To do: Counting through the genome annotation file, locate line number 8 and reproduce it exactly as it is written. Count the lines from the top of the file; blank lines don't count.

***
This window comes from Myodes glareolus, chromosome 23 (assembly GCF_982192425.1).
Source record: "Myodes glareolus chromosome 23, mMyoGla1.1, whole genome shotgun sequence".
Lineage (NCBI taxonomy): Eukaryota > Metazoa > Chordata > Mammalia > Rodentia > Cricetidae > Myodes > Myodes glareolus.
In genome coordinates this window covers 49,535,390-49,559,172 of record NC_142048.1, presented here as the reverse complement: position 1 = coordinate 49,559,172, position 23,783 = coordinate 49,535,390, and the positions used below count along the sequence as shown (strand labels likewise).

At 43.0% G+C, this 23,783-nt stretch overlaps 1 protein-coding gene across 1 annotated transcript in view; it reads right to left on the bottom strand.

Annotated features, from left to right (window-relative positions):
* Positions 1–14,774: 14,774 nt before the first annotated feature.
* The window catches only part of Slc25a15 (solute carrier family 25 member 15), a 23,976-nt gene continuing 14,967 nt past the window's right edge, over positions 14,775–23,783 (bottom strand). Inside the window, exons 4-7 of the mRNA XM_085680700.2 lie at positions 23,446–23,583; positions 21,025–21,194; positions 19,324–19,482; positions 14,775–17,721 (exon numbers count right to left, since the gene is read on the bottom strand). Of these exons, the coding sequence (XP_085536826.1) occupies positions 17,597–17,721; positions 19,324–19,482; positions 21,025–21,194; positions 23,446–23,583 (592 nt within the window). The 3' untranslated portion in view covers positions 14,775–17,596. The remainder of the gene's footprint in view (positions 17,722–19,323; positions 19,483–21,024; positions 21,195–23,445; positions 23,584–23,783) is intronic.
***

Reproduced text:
* The window catches only part of Slc25a15 (solute carrier family 25 member 15), a 23,976-nt gene continuing 14,967 nt past the window's right edge, over positions 14,775–23,783 (bottom strand). Inside the window, exons 4-7 of the mRNA XM_085680700.2 lie at positions 23,446–23,583; positions 21,025–21,194; positions 19,324–19,482; positions 14,775–17,721 (exon numbers count right to left, since the gene is read on the bottom strand). Of these exons, the coding sequence (XP_085536826.1) occupies positions 17,597–17,721; positions 19,324–19,482; positions 21,025–21,194; positions 23,446–23,583 (592 nt within the window). The 3' untranslated portion in view covers positions 14,775–17,596. The remainder of the gene's footprint in view (positions 17,722–19,323; positions 19,483–21,024; positions 21,195–23,445; positions 23,584–23,783) is intronic.